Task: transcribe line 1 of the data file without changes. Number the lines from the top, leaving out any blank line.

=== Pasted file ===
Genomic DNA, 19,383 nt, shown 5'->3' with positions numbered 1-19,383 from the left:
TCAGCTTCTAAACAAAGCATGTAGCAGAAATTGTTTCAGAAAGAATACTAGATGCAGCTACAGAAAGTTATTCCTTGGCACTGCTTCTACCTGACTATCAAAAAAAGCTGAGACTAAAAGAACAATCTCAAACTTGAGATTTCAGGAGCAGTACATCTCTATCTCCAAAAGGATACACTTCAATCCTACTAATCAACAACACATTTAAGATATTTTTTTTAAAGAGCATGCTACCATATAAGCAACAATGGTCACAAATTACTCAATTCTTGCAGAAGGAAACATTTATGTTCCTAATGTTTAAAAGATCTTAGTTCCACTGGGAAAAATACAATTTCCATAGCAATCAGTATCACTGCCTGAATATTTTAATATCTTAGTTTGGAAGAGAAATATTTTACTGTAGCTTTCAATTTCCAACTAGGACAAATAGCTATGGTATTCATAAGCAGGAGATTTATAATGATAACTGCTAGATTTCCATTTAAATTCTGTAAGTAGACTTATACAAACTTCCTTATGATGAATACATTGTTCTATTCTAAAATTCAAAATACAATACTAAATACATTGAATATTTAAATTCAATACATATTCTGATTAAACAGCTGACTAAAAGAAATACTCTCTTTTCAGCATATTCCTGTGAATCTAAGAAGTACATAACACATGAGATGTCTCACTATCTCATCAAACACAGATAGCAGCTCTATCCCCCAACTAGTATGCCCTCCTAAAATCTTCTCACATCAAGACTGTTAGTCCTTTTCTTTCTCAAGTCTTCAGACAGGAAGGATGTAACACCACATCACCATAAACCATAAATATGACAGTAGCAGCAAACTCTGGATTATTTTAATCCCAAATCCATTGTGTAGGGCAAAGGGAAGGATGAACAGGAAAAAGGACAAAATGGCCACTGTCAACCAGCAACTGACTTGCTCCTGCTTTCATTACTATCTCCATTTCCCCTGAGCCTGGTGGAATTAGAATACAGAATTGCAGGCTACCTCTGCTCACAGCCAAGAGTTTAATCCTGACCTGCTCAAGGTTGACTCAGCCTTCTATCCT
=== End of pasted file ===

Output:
Genomic DNA, 19,383 nt, shown 5'->3' with positions numbered 1-19,383 from the left: